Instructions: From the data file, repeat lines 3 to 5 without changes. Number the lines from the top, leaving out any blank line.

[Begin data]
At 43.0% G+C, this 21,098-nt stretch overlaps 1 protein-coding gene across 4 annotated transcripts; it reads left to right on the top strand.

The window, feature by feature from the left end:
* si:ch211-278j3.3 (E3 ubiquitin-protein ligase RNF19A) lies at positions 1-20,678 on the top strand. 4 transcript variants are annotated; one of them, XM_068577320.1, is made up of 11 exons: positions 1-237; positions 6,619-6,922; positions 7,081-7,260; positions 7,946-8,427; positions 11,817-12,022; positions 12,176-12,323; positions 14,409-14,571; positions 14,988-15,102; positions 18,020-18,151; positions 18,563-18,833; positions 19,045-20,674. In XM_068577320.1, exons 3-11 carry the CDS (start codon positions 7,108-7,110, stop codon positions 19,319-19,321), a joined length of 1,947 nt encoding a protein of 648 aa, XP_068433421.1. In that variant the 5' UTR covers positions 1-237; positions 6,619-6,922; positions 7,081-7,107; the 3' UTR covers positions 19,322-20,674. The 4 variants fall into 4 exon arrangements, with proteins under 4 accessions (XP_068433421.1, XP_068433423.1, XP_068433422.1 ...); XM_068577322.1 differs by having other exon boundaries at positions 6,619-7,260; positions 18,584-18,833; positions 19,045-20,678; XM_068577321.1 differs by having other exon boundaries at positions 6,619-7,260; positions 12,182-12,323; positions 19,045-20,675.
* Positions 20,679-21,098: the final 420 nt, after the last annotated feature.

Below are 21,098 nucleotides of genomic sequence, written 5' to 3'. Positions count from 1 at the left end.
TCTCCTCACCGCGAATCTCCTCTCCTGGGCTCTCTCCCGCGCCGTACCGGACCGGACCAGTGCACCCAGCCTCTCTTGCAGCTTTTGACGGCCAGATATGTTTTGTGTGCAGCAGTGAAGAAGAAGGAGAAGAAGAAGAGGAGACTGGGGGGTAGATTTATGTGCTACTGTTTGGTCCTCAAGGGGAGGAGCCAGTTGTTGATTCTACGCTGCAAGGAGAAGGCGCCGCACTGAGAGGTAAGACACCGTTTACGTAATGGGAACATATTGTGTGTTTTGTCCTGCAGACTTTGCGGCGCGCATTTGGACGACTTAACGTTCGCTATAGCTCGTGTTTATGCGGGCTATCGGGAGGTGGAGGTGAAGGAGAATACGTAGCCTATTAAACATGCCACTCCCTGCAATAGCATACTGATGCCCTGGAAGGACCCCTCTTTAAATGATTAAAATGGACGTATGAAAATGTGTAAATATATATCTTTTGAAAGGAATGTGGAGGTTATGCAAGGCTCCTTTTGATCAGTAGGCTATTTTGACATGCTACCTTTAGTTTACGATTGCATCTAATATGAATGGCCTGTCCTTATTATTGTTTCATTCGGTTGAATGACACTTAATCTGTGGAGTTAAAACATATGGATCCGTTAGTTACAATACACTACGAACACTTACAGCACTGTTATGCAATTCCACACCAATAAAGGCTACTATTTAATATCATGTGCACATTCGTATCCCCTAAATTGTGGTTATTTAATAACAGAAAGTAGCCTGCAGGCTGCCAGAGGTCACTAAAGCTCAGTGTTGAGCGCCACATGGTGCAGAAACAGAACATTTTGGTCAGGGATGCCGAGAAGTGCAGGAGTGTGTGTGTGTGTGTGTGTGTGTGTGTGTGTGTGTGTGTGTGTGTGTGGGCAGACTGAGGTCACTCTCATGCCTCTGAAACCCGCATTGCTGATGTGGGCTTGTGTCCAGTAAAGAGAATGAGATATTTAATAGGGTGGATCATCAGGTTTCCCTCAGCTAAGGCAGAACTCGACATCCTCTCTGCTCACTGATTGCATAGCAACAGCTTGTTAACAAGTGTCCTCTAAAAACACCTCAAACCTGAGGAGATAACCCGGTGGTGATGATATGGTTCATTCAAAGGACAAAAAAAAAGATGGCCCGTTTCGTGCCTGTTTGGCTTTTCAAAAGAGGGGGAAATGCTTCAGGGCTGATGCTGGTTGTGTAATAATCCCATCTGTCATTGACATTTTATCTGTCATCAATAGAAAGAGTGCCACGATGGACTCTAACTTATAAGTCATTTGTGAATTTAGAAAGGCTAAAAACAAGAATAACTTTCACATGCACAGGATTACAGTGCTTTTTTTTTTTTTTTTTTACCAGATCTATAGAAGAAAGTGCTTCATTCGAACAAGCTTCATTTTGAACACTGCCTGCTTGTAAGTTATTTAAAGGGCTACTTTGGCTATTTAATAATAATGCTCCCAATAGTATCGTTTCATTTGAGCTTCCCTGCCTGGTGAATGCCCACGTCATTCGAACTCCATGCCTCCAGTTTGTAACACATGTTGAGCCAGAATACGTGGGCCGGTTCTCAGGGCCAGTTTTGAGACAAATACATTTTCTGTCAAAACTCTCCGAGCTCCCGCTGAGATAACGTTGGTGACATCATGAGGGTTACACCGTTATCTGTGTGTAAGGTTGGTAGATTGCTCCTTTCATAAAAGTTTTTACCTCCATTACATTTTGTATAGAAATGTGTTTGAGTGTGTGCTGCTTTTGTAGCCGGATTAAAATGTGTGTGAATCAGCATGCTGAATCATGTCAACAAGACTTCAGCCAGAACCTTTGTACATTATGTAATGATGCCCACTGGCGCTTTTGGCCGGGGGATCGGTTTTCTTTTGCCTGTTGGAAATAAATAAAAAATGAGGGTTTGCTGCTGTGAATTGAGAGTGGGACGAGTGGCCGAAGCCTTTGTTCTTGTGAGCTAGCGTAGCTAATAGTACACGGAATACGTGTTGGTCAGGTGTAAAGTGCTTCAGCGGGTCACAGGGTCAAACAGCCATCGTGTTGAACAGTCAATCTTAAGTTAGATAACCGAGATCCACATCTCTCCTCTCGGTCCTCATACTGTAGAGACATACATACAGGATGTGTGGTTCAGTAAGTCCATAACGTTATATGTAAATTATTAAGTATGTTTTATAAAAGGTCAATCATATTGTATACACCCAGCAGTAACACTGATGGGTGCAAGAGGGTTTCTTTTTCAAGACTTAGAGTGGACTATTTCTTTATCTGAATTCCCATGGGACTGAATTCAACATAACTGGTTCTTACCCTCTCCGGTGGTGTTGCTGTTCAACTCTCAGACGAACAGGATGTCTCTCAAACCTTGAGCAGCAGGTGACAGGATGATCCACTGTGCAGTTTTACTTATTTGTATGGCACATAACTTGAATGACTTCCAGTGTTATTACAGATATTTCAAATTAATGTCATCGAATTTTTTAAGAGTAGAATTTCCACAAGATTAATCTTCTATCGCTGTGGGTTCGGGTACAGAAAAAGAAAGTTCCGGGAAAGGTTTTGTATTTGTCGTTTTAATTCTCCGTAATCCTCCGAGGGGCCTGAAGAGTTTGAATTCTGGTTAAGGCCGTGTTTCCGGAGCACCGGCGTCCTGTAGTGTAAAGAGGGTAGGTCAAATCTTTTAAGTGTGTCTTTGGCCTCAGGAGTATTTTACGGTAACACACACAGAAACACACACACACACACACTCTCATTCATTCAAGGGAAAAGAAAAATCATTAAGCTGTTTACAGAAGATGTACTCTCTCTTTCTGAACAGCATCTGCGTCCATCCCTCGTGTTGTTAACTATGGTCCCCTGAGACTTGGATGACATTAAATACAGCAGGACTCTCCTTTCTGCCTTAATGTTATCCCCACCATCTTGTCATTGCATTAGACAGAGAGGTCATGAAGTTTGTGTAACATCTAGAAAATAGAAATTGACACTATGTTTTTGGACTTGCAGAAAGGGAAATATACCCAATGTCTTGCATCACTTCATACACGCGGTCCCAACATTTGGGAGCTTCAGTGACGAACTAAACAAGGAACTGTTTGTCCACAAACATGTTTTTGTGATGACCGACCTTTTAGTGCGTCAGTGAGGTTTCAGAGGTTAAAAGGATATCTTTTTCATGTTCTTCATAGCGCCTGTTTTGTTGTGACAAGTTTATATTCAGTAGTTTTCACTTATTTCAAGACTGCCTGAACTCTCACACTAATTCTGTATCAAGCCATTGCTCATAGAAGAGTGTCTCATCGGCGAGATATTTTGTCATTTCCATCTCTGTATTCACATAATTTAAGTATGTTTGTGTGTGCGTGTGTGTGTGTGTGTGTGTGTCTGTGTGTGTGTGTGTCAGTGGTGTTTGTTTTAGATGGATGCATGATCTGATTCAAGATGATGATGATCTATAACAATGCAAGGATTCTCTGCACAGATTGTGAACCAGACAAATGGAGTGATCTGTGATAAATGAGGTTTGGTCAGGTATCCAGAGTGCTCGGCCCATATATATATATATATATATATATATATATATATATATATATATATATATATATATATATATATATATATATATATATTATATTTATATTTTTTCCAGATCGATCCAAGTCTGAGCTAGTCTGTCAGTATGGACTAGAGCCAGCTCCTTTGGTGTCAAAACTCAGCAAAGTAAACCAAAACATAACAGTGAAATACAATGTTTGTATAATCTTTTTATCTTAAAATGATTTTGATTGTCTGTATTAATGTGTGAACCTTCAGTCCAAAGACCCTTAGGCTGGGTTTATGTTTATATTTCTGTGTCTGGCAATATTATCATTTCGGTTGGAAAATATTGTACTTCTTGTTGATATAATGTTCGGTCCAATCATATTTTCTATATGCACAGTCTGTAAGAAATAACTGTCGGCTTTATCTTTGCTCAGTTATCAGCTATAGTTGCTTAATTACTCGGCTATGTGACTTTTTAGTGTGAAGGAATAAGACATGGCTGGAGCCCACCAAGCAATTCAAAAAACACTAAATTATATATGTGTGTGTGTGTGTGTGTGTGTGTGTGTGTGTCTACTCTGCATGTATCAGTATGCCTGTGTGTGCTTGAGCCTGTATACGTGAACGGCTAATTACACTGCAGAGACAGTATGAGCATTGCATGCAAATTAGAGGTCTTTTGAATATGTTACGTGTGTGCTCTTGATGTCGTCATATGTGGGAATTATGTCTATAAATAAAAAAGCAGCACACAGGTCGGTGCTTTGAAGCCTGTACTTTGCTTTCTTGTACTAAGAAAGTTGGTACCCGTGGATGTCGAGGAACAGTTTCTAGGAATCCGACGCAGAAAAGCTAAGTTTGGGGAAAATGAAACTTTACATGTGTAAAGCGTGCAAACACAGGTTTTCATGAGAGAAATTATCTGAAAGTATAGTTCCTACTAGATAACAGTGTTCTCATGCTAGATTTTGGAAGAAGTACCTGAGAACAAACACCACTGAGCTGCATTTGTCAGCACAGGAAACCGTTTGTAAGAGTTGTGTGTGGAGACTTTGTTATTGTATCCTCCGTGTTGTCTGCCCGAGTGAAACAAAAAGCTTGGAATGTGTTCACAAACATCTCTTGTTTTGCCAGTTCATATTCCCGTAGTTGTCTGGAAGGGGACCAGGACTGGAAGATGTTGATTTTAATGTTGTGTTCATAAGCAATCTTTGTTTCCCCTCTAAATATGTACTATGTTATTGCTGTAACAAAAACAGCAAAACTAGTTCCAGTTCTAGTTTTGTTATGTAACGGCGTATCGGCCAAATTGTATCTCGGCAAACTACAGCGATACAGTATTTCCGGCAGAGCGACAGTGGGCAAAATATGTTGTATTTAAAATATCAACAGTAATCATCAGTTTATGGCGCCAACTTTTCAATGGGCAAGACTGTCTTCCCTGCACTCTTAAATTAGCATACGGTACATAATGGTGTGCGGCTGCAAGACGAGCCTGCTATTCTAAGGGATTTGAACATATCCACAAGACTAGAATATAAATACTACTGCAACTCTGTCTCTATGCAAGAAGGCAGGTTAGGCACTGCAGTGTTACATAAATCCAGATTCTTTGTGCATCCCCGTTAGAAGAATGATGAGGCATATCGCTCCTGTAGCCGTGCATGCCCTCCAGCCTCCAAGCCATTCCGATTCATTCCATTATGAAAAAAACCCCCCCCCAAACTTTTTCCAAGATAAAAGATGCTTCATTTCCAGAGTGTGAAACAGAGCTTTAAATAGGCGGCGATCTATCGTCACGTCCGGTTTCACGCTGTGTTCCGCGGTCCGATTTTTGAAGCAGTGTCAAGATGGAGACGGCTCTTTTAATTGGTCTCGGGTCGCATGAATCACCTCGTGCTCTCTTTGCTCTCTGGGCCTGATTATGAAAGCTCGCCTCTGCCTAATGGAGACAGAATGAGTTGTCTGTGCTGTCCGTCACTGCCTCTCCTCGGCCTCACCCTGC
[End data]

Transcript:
* si:ch211-278j3.3 (E3 ubiquitin-protein ligase RNF19A) lies at positions 1-20,678 on the top strand. 4 transcript variants are annotated; one of them, XM_068577320.1, is made up of 11 exons: positions 1-237; positions 6,619-6,922; positions 7,081-7,260; positions 7,946-8,427; positions 11,817-12,022; positions 12,176-12,323; positions 14,409-14,571; positions 14,988-15,102; positions 18,020-18,151; positions 18,563-18,833; positions 19,045-20,674. In XM_068577320.1, exons 3-11 carry the CDS (start codon positions 7,108-7,110, stop codon positions 19,319-19,321), a joined length of 1,947 nt encoding a protein of 648 aa, XP_068433421.1. In that variant the 5' UTR covers positions 1-237; positions 6,619-6,922; positions 7,081-7,107; the 3' UTR covers positions 19,322-20,674. The 4 variants fall into 4 exon arrangements, with proteins under 4 accessions (XP_068433421.1, XP_068433423.1, XP_068433422.1 ...); XM_068577322.1 differs by having other exon boundaries at positions 6,619-7,260; positions 18,584-18,833; positions 19,045-20,678; XM_068577321.1 differs by having other exon boundaries at positions 6,619-7,260; positions 12,182-12,323; positions 19,045-20,675.
* Positions 20,679-21,098: the final 420 nt, after the last annotated feature.

Below are 21,098 nucleotides of genomic sequence, written 5' to 3'. Positions count from 1 at the left end.